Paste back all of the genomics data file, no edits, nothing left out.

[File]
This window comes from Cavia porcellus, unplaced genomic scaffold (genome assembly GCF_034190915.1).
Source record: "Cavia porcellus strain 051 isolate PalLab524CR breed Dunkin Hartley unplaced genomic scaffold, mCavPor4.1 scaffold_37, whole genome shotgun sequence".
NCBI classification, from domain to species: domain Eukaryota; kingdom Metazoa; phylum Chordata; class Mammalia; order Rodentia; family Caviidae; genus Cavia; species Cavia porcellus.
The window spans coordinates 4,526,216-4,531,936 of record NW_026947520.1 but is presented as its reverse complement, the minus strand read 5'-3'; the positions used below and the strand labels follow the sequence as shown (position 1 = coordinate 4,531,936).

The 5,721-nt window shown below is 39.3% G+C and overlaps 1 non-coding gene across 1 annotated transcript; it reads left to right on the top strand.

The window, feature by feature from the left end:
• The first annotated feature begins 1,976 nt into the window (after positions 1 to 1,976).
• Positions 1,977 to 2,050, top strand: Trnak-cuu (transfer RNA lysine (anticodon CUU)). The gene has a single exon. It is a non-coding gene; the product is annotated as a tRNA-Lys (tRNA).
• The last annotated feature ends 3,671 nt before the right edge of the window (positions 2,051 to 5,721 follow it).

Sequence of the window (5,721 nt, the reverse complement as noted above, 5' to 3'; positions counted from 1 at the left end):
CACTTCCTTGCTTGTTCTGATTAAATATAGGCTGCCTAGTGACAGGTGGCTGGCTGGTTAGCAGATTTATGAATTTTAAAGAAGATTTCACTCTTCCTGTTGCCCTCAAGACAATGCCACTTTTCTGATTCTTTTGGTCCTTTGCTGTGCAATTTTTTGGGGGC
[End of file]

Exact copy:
This window comes from Cavia porcellus, unplaced genomic scaffold (genome assembly GCF_034190915.1).
Source record: "Cavia porcellus strain 051 isolate PalLab524CR breed Dunkin Hartley unplaced genomic scaffold, mCavPor4.1 scaffold_37, whole genome shotgun sequence".
NCBI classification, from domain to species: domain Eukaryota; kingdom Metazoa; phylum Chordata; class Mammalia; order Rodentia; family Caviidae; genus Cavia; species Cavia porcellus.
The window spans coordinates 4,526,216-4,531,936 of record NW_026947520.1 but is presented as its reverse complement, the minus strand read 5'-3'; the positions used below and the strand labels follow the sequence as shown (position 1 = coordinate 4,531,936).

The 5,721-nt window shown below is 39.3% G+C and overlaps 1 non-coding gene across 1 annotated transcript; it reads left to right on the top strand.

The window, feature by feature from the left end:
• The first annotated feature begins 1,976 nt into the window (after positions 1 to 1,976).
• Positions 1,977 to 2,050, top strand: Trnak-cuu (transfer RNA lysine (anticodon CUU)). The gene has a single exon. It is a non-coding gene; the product is annotated as a tRNA-Lys (tRNA).
• The last annotated feature ends 3,671 nt before the right edge of the window (positions 2,051 to 5,721 follow it).

Sequence of the window (5,721 nt, the reverse complement as noted above, 5' to 3'; positions counted from 1 at the left end):
CACTTCCTTGCTTGTTCTGATTAAATATAGGCTGCCTAGTGACAGGTGGCTGGCTGGTTAGCAGATTTATGAATTTTAAAGAAGATTTCACTCTTCCTGTTGCCCTCAAGACAATGCCACTTTTCTGATTCTTTTGGTCCTTTGCTGTGCAATTTTTTGGGGGC